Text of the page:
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Edwards, Wattenberg, and Lineberry

Government in America: People, Politics, and Policy


Fourteenth Edition

Chapter 2

The Constitution

Copyright 2009 Pearson Education, Inc. Publishing as Longman.

Constitution
Definition

A constitution is a nations basic law. It


creates political institutions, assigns or
divides powers in government, and often
provides certain guarantees to citizens.

Sets the broad rules of the game


The rules are not neutral; some
participants and policy options
have advantages over others.
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Origins of the Constitution


The Road to Revolution

Colonists faced tax increases after the


French and Indian War.
Colonists lacked direct representation in
parliament.
Colonial leaders formed the Continental
Congress to address abuses of the English
Crown.

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Origins of the Constitution

Copyright 2009 Pearson Education, Inc. Publishing as Longman.

Origins of the Constitution


Declaring Independence

In May and June 1776, the Continental


Congress debated resolutions for
independence.
The Declaration of Independence, which
listed the colonists grievances against the
British, is adopted on July 4, 1776.
Politically, the Declaration was a polemic,
announcing and justifying revolution.
Copyright 2009 Pearson Education, Inc. Publishing as Longman.

Origins of the Constitution


The English Heritage: The Power of
Ideas

Natural rights: rights inherent in human


beings, not dependent on government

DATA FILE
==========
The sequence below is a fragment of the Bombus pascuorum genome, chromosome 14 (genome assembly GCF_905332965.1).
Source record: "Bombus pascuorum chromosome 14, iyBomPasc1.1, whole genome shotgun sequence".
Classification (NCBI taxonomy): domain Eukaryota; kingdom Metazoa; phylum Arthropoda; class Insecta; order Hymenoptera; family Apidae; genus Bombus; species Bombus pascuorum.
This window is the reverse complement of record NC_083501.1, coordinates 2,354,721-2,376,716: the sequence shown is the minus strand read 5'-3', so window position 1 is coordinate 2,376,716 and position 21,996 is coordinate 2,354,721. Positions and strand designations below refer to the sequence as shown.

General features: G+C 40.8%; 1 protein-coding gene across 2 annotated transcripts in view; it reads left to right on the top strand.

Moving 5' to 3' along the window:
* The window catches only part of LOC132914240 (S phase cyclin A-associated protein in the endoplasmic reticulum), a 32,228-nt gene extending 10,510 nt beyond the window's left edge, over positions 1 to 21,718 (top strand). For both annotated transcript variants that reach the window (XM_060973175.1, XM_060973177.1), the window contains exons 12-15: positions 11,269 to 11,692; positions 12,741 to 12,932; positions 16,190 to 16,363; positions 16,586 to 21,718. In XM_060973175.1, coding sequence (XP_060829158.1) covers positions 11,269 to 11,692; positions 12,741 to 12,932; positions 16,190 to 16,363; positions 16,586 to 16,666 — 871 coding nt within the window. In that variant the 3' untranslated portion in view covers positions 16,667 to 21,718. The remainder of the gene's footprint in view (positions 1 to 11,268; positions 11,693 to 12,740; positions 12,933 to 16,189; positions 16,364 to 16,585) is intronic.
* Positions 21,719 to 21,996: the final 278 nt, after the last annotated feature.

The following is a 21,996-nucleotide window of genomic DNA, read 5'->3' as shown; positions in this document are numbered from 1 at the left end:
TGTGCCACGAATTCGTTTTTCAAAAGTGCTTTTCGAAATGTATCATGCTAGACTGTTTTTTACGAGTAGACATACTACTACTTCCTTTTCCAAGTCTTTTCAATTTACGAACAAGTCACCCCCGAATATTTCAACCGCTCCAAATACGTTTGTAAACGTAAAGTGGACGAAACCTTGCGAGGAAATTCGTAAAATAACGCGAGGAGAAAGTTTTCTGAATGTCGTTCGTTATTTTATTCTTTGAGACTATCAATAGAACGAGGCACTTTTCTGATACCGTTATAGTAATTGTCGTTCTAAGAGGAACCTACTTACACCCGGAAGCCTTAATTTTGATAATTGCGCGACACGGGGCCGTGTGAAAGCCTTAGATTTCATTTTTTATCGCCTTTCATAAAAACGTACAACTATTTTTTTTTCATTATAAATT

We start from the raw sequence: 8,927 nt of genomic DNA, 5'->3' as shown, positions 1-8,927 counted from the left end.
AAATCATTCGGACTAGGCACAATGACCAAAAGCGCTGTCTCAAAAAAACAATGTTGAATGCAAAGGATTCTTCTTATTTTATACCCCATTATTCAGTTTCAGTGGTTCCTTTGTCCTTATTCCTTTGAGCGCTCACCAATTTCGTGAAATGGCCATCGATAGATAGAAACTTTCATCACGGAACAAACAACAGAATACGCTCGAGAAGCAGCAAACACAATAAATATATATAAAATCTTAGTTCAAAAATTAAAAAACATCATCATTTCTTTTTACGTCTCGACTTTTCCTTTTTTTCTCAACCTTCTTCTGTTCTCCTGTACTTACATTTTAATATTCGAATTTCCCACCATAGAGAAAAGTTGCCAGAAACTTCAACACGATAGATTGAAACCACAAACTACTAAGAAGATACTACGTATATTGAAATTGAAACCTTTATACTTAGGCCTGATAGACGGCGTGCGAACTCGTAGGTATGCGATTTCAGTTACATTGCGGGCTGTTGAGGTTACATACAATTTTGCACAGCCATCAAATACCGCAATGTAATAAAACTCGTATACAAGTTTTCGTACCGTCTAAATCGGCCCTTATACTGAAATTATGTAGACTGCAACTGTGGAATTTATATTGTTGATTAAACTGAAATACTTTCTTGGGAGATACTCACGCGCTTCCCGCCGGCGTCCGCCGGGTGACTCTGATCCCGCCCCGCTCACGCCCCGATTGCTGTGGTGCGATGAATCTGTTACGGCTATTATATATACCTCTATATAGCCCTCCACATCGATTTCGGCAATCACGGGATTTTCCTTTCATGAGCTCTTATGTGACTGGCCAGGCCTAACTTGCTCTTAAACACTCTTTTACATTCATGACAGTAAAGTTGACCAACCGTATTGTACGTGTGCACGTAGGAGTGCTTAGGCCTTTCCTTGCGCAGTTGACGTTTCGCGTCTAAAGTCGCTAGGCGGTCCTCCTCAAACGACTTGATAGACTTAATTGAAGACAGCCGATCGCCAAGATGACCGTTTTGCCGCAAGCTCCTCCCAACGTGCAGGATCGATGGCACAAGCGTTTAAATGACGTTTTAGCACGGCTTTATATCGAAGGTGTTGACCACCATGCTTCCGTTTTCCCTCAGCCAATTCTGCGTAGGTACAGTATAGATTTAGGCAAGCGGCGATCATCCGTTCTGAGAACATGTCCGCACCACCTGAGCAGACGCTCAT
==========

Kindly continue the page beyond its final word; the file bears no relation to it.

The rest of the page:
Consent of the governed: government derives
its authority by sanction of the people
Limited Government: certain restrictions
should be placed on government to protect
natural rights of citizens
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Origins of the Constitution

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Origins of the Constitution


Winning Independence

In 1783, the American colonies prevailed in


their war against England.

The Conservative Revolution

Restored rights the colonists felt they had


lost
Not a major change of lifestyles

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The Government That


Failed

The Articles of Confederation

The first document to govern the United


States, it was adopted in 1777 and ratified
in 1781.
It established a confederation, a league of
friendship and perpetual union among 13
states and former colonies.
Congress had few powers; there was no
president or national court system.
All government power rested in the states.
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The Government That


Failed
Changes in the States

Liberalized voting laws increased political


participation and power among a new
middle class.
An expanding economic middle class of
farmers and craft workers counterbalanced
the power of the old elite of professionals
and wealthy merchants.
Ideas of equality spread and democracy
took hold.